Many people think of optimizng their health as a physical struggle of exercise, waking up earlier, cooking more and adding activity to their day. However, there are mental challenges involved in embracing a healthier lifestyle as well.
A tendency to connect health with weight loss can lead to a mental obsession with metrics that has far-reaching side effects. Calorie counting, measuring and constant weight checks take a psychological toll and can lead to disordered eating. If you have children, they can pick up on these habits and anxieties. A columnist from Fit and Well Magazine who weighed herself every day reported a high level of negativity and anxiety about her body she didn’t have before she started the constant weigh-ins.
Three Flawed Ways of Measuring Health With a Number
It’s impossible to look at one number and understand a person’s overall health — even if that person is yourself. Here are three health numbers to stop obsessing over:
1. Body Mass Index
A BMI is a measurement you may see at a doctor’s office, so many people are unaware that it’s not really a measure of individual health or fitness on its own. It’s more often used on large-scale populations or in conjunction with a full set of physical data such as blood pressure and resting heart rate.
BMI often takes the form of a chart plotting a person’s height against their weight. There are different charts for men and women, and sometimes the measurement takes age into consideration. It doesn’t take into consideration muscle mass, genetics, natural build or any of the other factors that influence a person’s body size.
The truth is that fitness comes in more than one default size and shape. For example, look at the variety of USANA Athletes. Each of these athletes is at the forefront of their sport, in great physical condition, and yet they’re all unique. As long as you’re physically active and keeping an eye on eating a balanced and complete diet, there’s no need to constantly calculate your BMI at home.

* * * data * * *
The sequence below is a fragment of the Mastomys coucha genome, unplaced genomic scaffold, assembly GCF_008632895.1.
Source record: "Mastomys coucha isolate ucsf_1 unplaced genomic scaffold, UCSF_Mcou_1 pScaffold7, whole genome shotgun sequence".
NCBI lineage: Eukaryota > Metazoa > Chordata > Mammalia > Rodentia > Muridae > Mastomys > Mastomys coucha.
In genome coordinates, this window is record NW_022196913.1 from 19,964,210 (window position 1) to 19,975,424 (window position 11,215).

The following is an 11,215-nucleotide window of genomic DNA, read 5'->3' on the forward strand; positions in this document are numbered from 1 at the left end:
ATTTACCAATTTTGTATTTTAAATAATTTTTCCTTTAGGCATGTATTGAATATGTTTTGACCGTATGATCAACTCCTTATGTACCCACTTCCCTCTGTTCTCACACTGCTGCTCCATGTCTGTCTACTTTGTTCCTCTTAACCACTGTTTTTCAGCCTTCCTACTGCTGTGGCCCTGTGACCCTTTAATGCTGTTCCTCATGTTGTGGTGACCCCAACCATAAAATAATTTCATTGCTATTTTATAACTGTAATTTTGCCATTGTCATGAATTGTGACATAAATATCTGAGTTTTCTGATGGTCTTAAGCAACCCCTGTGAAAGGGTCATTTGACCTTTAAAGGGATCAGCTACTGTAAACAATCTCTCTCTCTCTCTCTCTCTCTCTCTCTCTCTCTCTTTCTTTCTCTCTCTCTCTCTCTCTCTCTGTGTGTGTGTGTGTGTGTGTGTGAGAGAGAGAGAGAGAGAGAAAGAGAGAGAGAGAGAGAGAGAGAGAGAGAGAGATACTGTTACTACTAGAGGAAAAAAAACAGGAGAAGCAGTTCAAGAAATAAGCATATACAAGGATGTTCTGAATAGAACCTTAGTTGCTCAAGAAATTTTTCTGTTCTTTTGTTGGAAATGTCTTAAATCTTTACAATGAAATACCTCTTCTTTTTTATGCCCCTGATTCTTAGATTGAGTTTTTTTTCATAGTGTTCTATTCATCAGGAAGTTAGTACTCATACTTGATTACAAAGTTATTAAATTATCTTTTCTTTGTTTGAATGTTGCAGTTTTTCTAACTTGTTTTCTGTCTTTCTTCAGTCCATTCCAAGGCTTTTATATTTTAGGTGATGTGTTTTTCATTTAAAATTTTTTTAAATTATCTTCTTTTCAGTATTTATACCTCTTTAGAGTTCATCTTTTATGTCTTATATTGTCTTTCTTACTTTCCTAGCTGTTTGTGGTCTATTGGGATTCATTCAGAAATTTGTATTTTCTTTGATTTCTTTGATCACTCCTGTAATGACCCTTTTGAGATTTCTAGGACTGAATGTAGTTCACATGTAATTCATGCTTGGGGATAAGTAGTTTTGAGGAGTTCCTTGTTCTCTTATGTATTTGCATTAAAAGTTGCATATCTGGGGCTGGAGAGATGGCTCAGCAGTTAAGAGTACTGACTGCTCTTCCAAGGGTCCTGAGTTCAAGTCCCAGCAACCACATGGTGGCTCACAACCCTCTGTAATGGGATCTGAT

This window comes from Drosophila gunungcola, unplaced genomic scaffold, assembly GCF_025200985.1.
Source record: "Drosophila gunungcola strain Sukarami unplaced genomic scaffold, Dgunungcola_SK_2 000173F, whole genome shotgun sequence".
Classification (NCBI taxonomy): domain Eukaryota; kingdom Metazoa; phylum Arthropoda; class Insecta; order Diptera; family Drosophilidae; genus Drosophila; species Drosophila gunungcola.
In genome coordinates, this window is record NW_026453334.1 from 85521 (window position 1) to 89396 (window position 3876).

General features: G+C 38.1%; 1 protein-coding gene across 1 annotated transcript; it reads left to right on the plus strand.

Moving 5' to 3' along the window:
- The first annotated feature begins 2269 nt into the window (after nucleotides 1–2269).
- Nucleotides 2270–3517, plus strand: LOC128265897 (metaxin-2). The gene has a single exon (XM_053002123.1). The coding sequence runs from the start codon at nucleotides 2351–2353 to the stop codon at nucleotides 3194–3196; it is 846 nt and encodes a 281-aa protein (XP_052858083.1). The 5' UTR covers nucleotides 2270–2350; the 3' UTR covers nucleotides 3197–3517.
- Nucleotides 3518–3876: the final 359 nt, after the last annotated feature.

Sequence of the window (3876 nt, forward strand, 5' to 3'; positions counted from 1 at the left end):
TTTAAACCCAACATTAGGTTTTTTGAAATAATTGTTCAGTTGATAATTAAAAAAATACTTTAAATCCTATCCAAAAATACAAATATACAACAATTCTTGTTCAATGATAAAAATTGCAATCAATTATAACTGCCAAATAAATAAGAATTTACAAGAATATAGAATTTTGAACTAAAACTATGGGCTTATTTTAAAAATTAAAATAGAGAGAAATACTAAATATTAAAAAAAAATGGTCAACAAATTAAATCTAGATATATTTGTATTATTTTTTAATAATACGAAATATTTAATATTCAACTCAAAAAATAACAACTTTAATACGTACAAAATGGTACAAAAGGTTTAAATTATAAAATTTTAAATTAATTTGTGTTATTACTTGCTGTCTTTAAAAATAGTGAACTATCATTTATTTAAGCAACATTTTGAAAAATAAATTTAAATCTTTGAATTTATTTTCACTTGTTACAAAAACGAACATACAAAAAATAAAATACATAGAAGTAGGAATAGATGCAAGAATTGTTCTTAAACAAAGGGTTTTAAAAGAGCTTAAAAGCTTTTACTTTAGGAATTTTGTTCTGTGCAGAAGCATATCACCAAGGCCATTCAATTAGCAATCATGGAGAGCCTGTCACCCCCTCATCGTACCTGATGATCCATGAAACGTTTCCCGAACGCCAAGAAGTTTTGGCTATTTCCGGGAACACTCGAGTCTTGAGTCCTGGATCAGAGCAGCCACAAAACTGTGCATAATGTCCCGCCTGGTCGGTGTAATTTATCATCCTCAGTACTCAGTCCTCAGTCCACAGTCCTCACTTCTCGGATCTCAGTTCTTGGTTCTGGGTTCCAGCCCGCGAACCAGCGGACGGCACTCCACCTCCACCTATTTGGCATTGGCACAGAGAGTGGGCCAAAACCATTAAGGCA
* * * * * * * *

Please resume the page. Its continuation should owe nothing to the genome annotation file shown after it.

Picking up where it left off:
2. Waist Circumference
Swapping out the scale for a measuring tape isn’t necessarily an improvement. While it’s true that the more dangerous fat in the body is fat in the abdominal area, or “visceral fat” according to WebMD, a waist size measurement isn’t going to tell you much about your overall health, either. Each person’s body distributes weight differently, so your waist circumference may have little to do with your lifestyle choices.
3. Hours of Exercise
Exercising more is a great health goal, but don’t get too caught up on hitting a certain number of hours a week. Instead, focus on the experience of exercise and finding an activity you can enjoy in the moment. This makes you more likely to continue the habit over years and decades.
Alternative Ways To Assess Your Health
Instead of using raw numbers, it helps to pay attention to how you feel in evaluating your health and the effectiveness of any new lifestyle choices. A health journal can be a useful tool in this regard.
By making incremental choices, you should see an uptick in your average mood, daily energy levels and amounts of uninterrupted sleep. It may also be easier to complete everyday tasks like grocery shopping, laundry and yard work. Focusing on your experience in your body instead of numbers is a more mentally sound way to get in touch with your health.
It can be difficult to separate raw numbers from your view of your health since that’s the common societal mode of measurement. It’s important to understand that the prevalence of number-obsessed health isn’t because it’s the best way to measure progress, but because it’s the easiest.
Going beyond the scale to truly appreciate the way lifestyle changes affect your body can help get your mind as healthy as your muscles. Health changes should be a lifelong endeavor, so try to embark on a journey rather than obsessing over a result.